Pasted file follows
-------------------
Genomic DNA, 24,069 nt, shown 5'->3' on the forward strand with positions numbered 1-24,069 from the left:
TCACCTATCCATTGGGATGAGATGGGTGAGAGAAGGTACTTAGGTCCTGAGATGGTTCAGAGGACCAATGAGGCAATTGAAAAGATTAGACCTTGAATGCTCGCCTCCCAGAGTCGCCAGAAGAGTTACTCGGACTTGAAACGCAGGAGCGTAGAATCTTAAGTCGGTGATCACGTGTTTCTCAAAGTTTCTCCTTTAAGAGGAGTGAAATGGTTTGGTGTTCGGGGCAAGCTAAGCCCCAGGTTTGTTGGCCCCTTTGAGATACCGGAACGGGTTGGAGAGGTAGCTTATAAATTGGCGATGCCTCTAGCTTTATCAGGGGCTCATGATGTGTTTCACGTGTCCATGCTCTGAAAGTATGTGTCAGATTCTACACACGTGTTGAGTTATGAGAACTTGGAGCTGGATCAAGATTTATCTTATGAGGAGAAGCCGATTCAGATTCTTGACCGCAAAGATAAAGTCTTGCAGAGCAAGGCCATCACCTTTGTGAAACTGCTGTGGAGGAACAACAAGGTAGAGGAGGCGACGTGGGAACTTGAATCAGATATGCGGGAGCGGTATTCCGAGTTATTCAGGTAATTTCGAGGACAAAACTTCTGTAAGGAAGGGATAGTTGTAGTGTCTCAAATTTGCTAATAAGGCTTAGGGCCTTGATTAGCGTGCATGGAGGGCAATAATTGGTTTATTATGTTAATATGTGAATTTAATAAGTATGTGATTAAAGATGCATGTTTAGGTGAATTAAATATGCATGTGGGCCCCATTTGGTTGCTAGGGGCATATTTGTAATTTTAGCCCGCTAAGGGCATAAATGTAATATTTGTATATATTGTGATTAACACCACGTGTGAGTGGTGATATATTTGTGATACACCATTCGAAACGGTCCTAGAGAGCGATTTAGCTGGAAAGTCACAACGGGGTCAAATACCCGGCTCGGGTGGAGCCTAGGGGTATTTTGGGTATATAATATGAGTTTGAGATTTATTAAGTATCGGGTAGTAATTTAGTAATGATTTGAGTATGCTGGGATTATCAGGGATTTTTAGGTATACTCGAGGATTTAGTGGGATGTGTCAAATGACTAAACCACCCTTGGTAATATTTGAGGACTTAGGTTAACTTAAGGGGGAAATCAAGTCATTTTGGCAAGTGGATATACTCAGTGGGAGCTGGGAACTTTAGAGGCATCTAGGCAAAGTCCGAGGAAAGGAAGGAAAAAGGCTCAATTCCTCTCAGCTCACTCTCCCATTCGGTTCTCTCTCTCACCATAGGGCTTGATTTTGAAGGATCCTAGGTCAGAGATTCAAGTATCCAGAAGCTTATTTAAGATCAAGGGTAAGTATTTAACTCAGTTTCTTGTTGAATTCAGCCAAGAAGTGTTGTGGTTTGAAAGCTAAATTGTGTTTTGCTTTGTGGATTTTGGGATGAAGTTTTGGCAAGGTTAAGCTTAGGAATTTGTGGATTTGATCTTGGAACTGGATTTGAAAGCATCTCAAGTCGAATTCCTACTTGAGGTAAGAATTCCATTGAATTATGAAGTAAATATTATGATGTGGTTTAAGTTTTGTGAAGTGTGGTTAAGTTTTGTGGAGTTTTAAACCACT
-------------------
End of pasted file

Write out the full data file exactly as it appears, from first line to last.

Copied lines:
Genomic DNA, 24,069 nt, shown 5'->3' on the forward strand with positions numbered 1-24,069 from the left:
TCACCTATCCATTGGGATGAGATGGGTGAGAGAAGGTACTTAGGTCCTGAGATGGTTCAGAGGACCAATGAGGCAATTGAAAAGATTAGACCTTGAATGCTCGCCTCCCAGAGTCGCCAGAAGAGTTACTCGGACTTGAAACGCAGGAGCGTAGAATCTTAAGTCGGTGATCACGTGTTTCTCAAAGTTTCTCCTTTAAGAGGAGTGAAATGGTTTGGTGTTCGGGGCAAGCTAAGCCCCAGGTTTGTTGGCCCCTTTGAGATACCGGAACGGGTTGGAGAGGTAGCTTATAAATTGGCGATGCCTCTAGCTTTATCAGGGGCTCATGATGTGTTTCACGTGTCCATGCTCTGAAAGTATGTGTCAGATTCTACACACGTGTTGAGTTATGAGAACTTGGAGCTGGATCAAGATTTATCTTATGAGGAGAAGCCGATTCAGATTCTTGACCGCAAAGATAAAGTCTTGCAGAGCAAGGCCATCACCTTTGTGAAACTGCTGTGGAGGAACAACAAGGTAGAGGAGGCGACGTGGGAACTTGAATCAGATATGCGGGAGCGGTATTCCGAGTTATTCAGGTAATTTCGAGGACAAAACTTCTGTAAGGAAGGGATAGTTGTAGTGTCTCAAATTTGCTAATAAGGCTTAGGGCCTTGATTAGCGTGCATGGAGGGCAATAATTGGTTTATTATGTTAATATGTGAATTTAATAAGTATGTGATTAAAGATGCATGTTTAGGTGAATTAAATATGCATGTGGGCCCCATTTGGTTGCTAGGGGCATATTTGTAATTTTAGCCCGCTAAGGGCATAAATGTAATATTTGTATATATTGTGATTAACACCACGTGTGAGTGGTGATATATTTGTGATACACCATTCGAAACGGTCCTAGAGAGCGATTTAGCTGGAAAGTCACAACGGGGTCAAATACCCGGCTCGGGTGGAGCCTAGGGGTATTTTGGGTATATAATATGAGTTTGAGATTTATTAAGTATCGGGTAGTAATTTAGTAATGATTTGAGTATGCTGGGATTATCAGGGATTTTTAGGTATACTCGAGGATTTAGTGGGATGTGTCAAATGACTAAACCACCCTTGGTAATATTTGAGGACTTAGGTTAACTTAAGGGGGAAATCAAGTCATTTTGGCAAGTGGATATACTCAGTGGGAGCTGGGAACTTTAGAGGCATCTAGGCAAAGTCCGAGGAAAGGAAGGAAAAAGGCTCAATTCCTCTCAGCTCACTCTCCCATTCGGTTCTCTCTCTCACCATAGGGCTTGATTTTGAAGGATCCTAGGTCAGAGATTCAAGTATCCAGAAGCTTATTTAAGATCAAGGGTAAGTATTTAACTCAGTTTCTTGTTGAATTCAGCCAAGAAGTGTTGTGGTTTGAAAGCTAAATTGTGTTTTGCTTTGTGGATTTTGGGATGAAGTTTTGGCAAGGTTAAGCTTAGGAATTTGTGGATTTGATCTTGGAACTGGATTTGAAAGCATCTCAAGTCGAATTCCTACTTGAGGTAAGAATTCCATTGAATTATGAAGTAAATATTATGATGTGGTTTAAGTTTTGTGAAGTGTGGTTAAGTTTTGTGGAGTTTTAAACCACT